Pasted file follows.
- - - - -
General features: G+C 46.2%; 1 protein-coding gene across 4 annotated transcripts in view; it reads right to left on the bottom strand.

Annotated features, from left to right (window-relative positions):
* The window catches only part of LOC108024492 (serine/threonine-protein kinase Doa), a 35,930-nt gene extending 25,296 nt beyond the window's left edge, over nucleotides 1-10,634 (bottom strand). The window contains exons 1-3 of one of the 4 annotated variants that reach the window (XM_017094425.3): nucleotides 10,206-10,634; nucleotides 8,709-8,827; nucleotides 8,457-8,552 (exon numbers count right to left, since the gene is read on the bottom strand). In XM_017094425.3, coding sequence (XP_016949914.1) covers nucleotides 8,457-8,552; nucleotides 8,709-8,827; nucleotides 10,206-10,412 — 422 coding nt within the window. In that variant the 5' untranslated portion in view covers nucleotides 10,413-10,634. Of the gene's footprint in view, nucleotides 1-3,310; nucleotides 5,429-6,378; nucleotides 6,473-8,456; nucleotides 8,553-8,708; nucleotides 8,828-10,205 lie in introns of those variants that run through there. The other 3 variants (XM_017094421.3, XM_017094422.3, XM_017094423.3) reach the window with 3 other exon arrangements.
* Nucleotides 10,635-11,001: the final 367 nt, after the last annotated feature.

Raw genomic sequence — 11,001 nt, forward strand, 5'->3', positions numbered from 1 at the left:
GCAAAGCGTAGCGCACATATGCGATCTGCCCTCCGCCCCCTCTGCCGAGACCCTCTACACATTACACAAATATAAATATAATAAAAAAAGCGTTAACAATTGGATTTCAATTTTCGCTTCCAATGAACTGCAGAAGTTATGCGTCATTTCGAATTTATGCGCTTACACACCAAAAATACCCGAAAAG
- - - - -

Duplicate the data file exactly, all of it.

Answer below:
General features: G+C 46.2%; 1 protein-coding gene across 4 annotated transcripts in view; it reads right to left on the bottom strand.

Annotated features, from left to right (window-relative positions):
* The window catches only part of LOC108024492 (serine/threonine-protein kinase Doa), a 35,930-nt gene extending 25,296 nt beyond the window's left edge, over nucleotides 1-10,634 (bottom strand). The window contains exons 1-3 of one of the 4 annotated variants that reach the window (XM_017094425.3): nucleotides 10,206-10,634; nucleotides 8,709-8,827; nucleotides 8,457-8,552 (exon numbers count right to left, since the gene is read on the bottom strand). In XM_017094425.3, coding sequence (XP_016949914.1) covers nucleotides 8,457-8,552; nucleotides 8,709-8,827; nucleotides 10,206-10,412 — 422 coding nt within the window. In that variant the 5' untranslated portion in view covers nucleotides 10,413-10,634. Of the gene's footprint in view, nucleotides 1-3,310; nucleotides 5,429-6,378; nucleotides 6,473-8,456; nucleotides 8,553-8,708; nucleotides 8,828-10,205 lie in introns of those variants that run through there. The other 3 variants (XM_017094421.3, XM_017094422.3, XM_017094423.3) reach the window with 3 other exon arrangements.
* Nucleotides 10,635-11,001: the final 367 nt, after the last annotated feature.

Raw genomic sequence — 11,001 nt, forward strand, 5'->3', positions numbered from 1 at the left:
GCAAAGCGTAGCGCACATATGCGATCTGCCCTCCGCCCCCTCTGCCGAGACCCTCTACACATTACACAAATATAAATATAATAAAAAAAGCGTTAACAATTGGATTTCAATTTTCGCTTCCAATGAACTGCAGAAGTTATGCGTCATTTCGAATTTATGCGCTTACACACCAAAAATACCCGAAAAG